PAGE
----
Recently, the RIAA and MPAA or their local henchmen have been attacking peer-to-peer filesharing hubs in an effort to cripple the networks which utilise them. This strategy will no doubt prove successful in the short term but disastrous in the long-term. In targetting hubs, they have employed one of the few direct assault strategies on decentralised networks that can work. It’s pretty well understand networks that normally would remain stable despite the loss of even large numbers of nodes,...

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Win or Losing the War on Terror

How do we know if we have won or lost the War on Terror? By what objectives do we measure success or failure? Here are some I've come to dismiss: * No more terrorism: Given this is a methodology of persuasion (not necessarily of the victim, or their relations, but of some segment of global opinion), how can it evaporate? It cannot. * No more attacks in the West or against its interests: OK, a...

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How does democracy really work?

How do people decide who they are going to vote for in a national or local election? It's a big question and the focus of much thought by political hacks and pollsters but I suspect it boils down to several "simple" questions: * Does the incumbent have my trust? * Does the popular consensus on the candidate's ideology match my own political instincts? * Which way are my important social connections leaning? * Has any...

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Why democracy isn't the answer to terrorism

It's been said "poverty wasn't what caused a group of middle-class and reasonably well-educated Middle Easterners to fly three airplanes into buildings and another into the ground. It was, rather, resentments growing out of the absence of representative institutions in their own societies, so that the only outlet for political dissidence was religious fanaticism." (John Lewis Gaddis) The implication is that democracy is the answer. I have to respectfully disagree. I'm obviously not suggesting that...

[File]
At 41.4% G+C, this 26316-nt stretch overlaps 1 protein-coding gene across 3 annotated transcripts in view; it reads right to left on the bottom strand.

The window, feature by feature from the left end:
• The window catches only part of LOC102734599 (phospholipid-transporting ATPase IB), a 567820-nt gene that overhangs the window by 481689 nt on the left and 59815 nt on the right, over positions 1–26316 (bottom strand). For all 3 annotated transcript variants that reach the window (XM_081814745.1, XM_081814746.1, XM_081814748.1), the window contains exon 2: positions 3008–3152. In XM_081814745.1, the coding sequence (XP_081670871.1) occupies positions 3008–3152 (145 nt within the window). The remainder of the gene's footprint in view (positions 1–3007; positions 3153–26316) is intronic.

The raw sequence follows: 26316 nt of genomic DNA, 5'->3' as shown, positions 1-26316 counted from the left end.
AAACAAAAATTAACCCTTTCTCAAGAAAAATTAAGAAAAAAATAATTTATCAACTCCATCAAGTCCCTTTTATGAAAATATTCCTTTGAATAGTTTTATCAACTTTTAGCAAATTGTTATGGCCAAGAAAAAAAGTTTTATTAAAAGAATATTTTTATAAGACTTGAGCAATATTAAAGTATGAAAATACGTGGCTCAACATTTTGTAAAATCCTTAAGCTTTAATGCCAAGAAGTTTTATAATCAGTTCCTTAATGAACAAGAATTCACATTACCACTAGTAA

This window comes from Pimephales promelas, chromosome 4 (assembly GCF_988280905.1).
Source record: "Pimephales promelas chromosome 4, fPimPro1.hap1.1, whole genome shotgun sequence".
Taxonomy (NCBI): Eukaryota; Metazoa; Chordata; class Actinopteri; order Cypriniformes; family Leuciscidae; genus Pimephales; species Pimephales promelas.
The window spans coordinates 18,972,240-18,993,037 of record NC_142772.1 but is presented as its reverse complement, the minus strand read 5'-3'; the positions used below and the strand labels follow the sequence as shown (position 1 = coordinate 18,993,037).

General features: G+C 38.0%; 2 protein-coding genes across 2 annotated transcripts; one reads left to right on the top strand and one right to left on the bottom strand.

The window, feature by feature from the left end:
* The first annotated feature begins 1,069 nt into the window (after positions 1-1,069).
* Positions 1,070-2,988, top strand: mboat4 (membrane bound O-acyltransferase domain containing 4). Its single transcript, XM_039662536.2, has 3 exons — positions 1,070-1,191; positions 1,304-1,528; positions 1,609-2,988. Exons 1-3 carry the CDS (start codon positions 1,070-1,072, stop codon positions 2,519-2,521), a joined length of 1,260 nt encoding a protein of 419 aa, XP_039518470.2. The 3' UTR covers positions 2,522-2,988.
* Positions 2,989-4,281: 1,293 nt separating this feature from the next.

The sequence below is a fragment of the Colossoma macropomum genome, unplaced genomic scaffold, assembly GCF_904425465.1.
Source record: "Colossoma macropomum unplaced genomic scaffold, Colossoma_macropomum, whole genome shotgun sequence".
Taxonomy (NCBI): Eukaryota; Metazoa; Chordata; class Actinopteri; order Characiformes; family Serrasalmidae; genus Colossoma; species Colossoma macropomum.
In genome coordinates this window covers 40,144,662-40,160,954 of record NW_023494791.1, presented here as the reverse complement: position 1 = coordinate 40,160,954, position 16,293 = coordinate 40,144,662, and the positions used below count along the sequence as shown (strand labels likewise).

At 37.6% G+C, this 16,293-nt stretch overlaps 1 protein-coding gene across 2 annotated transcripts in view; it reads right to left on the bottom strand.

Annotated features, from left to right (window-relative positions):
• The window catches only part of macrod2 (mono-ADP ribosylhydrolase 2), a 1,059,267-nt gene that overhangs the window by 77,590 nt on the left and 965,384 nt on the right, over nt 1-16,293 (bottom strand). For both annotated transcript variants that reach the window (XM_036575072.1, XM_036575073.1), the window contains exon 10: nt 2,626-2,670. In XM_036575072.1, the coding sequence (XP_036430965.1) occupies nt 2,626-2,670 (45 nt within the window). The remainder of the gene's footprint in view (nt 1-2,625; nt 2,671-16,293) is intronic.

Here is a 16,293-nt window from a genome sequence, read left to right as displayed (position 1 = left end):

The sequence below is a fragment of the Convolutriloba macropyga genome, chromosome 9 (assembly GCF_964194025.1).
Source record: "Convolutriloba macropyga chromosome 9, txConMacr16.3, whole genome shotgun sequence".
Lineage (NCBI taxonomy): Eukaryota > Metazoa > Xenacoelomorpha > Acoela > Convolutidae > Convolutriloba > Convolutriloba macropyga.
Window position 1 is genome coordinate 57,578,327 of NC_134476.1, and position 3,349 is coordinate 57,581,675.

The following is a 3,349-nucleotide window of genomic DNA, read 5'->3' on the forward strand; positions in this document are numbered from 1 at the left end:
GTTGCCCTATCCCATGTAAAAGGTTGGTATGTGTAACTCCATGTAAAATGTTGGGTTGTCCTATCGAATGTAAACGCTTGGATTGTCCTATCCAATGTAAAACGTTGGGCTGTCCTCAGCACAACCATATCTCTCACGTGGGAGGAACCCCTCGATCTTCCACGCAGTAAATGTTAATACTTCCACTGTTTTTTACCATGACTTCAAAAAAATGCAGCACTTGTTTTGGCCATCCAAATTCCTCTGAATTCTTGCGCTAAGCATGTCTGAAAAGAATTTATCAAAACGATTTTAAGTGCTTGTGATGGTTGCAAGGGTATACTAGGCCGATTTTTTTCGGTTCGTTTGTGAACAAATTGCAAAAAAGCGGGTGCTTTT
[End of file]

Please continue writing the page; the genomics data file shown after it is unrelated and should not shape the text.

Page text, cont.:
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Life of Pi by Yann Martel

Having read this book over a month ago it feels strange to write about it now but I've had it on my mind for quite some time. For an adventure tale of zoology and faith it's not something that I would have thought I could remember and think back upon after so much time but there's something about this tale of a young Indian boy's survival on the high seas that seems to have resonated...

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Truth, Faith and Uncertainty

It is said that faith cannot exist without doubt and therefore certainty is the opposite of faith for in certainty one believes that all the answers are known, whereas faith requires serious doubts and uncertainties to allow the adoption of ideas despite the sincerest and most profound doubts. Faith without doubt is bigotry. Yet in the practice of religion, doubt is often given way to truth. If religion is an expression of faith, organised and...

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Immigration as a Good Thing

It may not be the most popular thing to say given the rise of the right wing, anti-immigration, anti-Islam politicians in Western Europe but I'm going to do what politicians should be doing: argue in favour of immigration. In fact, I hope to illustrate that Europe more than most places on this planet needs immigration and it is immigration that will fuel long-term prosperity, not the racist slogans of "rivers of blood" whose echoes are...

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Disruptive Influences

Most of the technology I work with today is driven from the top down (e.g. Java, XML) but it is the bottom up technologies that often offer the greatest real benefits and fulfil a real need. In this article, I'm going to list some of the more significant disruptive technologies and where they could take us. Personal Computing It may seem strange to list personal computing as a disruptive technology now that it is all pervasive...

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White Teeth by Zadie Smith

This debut novel covers so much ground and is so epic in the proportion that it is hard to believe it is only set in North London. Following the fortunes of two families of different ethnicity this book covers the "salad bowl" culture of late 20th Century Britain with such wit, empathy and understanding I found it hard to put it down once I started reading. I could see more than a little of myself,...